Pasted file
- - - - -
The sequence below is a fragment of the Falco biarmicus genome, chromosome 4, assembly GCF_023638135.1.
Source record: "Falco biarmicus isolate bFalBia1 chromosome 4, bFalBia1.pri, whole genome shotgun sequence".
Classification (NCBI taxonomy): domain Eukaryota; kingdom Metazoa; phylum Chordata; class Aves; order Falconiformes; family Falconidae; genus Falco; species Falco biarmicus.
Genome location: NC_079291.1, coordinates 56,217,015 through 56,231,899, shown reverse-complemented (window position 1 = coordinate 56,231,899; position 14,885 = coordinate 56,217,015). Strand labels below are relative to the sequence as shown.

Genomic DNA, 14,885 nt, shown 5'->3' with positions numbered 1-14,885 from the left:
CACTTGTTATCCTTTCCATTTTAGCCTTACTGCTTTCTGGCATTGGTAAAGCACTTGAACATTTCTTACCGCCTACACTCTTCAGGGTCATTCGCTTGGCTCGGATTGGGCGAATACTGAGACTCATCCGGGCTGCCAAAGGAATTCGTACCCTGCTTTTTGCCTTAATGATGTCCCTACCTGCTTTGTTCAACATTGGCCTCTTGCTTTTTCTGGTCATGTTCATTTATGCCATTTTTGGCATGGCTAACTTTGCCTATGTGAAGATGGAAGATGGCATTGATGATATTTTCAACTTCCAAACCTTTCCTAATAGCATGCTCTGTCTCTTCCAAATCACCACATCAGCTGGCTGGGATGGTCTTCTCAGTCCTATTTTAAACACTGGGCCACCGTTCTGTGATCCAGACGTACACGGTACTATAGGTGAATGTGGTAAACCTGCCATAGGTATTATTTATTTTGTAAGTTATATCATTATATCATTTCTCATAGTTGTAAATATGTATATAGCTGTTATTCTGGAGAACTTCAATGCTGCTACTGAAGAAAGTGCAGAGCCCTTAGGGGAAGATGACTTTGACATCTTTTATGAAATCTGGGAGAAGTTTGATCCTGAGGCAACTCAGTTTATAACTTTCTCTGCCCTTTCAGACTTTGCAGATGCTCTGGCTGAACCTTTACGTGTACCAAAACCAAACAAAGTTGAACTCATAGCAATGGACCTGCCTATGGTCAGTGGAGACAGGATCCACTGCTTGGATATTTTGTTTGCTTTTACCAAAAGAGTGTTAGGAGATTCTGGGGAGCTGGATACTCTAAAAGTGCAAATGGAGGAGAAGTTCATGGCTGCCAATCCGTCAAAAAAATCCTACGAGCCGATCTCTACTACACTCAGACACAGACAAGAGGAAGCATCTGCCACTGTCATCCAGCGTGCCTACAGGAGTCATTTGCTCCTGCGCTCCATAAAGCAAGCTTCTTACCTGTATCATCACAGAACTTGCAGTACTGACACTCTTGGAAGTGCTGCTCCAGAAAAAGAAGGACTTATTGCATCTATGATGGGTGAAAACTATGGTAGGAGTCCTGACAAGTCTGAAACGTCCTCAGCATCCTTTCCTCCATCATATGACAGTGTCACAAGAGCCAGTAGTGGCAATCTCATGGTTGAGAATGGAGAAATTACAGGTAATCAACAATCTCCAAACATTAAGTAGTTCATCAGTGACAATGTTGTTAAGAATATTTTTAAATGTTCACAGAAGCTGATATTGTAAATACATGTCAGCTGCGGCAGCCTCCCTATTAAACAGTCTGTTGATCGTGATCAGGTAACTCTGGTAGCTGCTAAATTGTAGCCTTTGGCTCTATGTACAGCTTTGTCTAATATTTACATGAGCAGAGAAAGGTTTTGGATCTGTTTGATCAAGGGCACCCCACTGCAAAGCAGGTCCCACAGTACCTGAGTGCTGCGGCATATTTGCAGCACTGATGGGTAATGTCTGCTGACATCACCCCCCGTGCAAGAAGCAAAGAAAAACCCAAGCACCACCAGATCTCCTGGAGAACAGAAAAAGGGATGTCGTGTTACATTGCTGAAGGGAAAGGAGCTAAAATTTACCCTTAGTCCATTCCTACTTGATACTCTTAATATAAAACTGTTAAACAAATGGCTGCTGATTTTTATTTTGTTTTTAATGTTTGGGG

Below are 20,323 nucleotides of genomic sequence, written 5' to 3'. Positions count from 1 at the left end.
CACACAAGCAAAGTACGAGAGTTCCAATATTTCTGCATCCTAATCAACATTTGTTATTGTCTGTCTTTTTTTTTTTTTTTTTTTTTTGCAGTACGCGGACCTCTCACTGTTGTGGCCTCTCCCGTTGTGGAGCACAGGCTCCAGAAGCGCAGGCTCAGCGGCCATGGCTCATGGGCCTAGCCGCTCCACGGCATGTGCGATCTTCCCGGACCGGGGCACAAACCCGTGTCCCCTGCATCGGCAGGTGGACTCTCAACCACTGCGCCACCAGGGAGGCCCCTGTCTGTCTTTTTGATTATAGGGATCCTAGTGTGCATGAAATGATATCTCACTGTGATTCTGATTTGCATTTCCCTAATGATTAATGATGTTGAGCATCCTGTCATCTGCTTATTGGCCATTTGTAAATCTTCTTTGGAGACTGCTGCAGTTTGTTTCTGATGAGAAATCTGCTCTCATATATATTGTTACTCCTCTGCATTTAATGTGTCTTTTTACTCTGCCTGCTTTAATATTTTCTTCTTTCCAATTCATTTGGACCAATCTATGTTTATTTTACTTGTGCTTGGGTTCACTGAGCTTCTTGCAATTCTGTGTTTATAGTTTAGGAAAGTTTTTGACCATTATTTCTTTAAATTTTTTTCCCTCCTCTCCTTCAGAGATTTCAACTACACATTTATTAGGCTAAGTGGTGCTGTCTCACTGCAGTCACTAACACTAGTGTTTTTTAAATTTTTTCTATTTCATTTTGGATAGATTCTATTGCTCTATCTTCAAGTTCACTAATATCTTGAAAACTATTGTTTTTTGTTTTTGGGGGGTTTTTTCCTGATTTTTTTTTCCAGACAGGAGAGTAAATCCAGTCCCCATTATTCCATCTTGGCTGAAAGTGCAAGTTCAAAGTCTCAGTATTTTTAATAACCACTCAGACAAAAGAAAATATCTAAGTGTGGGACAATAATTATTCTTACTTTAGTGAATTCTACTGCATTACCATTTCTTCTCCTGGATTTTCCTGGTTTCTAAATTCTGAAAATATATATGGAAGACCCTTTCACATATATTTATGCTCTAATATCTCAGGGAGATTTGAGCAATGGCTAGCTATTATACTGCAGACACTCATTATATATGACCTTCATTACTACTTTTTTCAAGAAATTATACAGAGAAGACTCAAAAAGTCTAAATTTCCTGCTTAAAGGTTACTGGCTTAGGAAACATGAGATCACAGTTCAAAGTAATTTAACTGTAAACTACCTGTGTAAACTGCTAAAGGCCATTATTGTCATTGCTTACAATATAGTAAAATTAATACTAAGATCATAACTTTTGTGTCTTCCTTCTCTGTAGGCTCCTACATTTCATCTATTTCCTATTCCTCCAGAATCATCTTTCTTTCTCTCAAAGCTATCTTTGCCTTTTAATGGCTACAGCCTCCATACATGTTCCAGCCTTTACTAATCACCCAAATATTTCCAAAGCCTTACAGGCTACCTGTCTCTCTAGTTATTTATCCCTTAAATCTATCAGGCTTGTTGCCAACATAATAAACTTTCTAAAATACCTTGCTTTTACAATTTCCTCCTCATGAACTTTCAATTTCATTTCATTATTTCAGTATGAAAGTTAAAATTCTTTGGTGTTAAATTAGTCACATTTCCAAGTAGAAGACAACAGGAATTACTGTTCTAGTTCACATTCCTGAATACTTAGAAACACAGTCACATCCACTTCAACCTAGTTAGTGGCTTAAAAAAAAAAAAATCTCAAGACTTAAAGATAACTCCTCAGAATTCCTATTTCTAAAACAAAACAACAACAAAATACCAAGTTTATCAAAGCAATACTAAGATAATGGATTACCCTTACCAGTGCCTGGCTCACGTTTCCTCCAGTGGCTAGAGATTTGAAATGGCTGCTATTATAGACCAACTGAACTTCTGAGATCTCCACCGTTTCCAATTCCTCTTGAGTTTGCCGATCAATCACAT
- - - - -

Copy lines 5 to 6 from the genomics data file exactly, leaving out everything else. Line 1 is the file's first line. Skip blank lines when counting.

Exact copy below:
Genomic DNA, 14,885 nt, shown 5'->3' with positions numbered 1-14,885 from the left:
CACTTGTTATCCTTTCCATTTTAGCCTTACTGCTTTCTGGCATTGGTAAAGCACTTGAACATTTCTTACCGCCTACACTCTTCAGGGTCATTCGCTTGGCTCGGATTGGGCGAATACTGAGACTCATCCGGGCTGCCAAAGGAATTCGTACCCTGCTTTTTGCCTTAATGATGTCCCTACCTGCTTTGTTCAACATTGGCCTCTTGCTTTTTCTGGTCATGTTCATTTATGCCATTTTTGGCATGGCTAACTTTGCCTATGTGAAGATGGAAGATGGCATTGATGATATTTTCAACTTCCAAACCTTTCCTAATAGCATGCTCTGTCTCTTCCAAATCACCACATCAGCTGGCTGGGATGGTCTTCTCAGTCCTATTTTAAACACTGGGCCACCGTTCTGTGATCCAGACGTACACGGTACTATAGGTGAATGTGGTAAACCTGCCATAGGTATTATTTATTTTGTAAGTTATATCATTATATCATTTCTCATAGTTGTAAATATGTATATAGCTGTTATTCTGGAGAACTTCAATGCTGCTACTGAAGAAAGTGCAGAGCCCTTAGGGGAAGATGACTTTGACATCTTTTATGAAATCTGGGAGAAGTTTGATCCTGAGGCAACTCAGTTTATAACTTTCTCTGCCCTTTCAGACTTTGCAGATGCTCTGGCTGAACCTTTACGTGTACCAAAACCAAACAAAGTTGAACTCATAGCAATGGACCTGCCTATGGTCAGTGGAGACAGGATCCACTGCTTGGATATTTTGTTTGCTTTTACCAAAAGAGTGTTAGGAGATTCTGGGGAGCTGGATACTCTAAAAGTGCAAATGGAGGAGAAGTTCATGGCTGCCAATCCGTCAAAAAAATCCTACGAGCCGATCTCTACTACACTCAGACACAGACAAGAGGAAGCATCTGCCACTGTCATCCAGCGTGCCTACAGGAGTCATTTGCTCCTGCGCTCCATAAAGCAAGCTTCTTACCTGTATCATCACAGAACTTGCAGTACTGACACTCTTGGAAGTGCTGCTCCAGAAAAAGAAGGACTTATTGCATCTATGATGGGTGAAAACTATGGTAGGAGTCCTGACAAGTCTGAAACGTCCTCAGCATCCTTTCCTCCATCATATGACAGTGTCACAAGAGCCAGTAGTGGCAATCTCATGGTTGAGAATGGAGAAATTACAGGTAATCAACAATCTCCAAACATTAAGTAGTTCATCAGTGACAATGTTGTTAAGAATATTTTTAAATGTTCACAGAAGCTGATATTGTAAATACATGTCAGCTGCGGCAGCCTCCCTATTAAACAGTCTGTTGATCGTGATCAGGTAACTCTGGTAGCTGCTAAATTGTAGCCTTTGGCTCTATGTACAGCTTTGTCTAATATTTACATGAGCAGAGAAAGGTTTTGGATCTGTTTGATCAAGGGCACCCCACTGCAAAGCAGGTCCCACAGTACCTGAGTGCTGCGGCATATTTGCAGCACTGATGGGTAATGTCTGCTGACATCACCCCCCGTGCAAGAAGCAAAGAAAAACCCAAGCACCACCAGATCTCCTGGAGAACAGAAAAAGGGATGTCGTGTTACATTGCTGAAGGGAAAGGAGCTAAAATTTACCCTTAGTCCATTCCTACTTGATACTCTTAATATAAAACTGTTAAACAAATGGCTGCTGATTTTTATTTTGTTTTTAATGTTTGGGG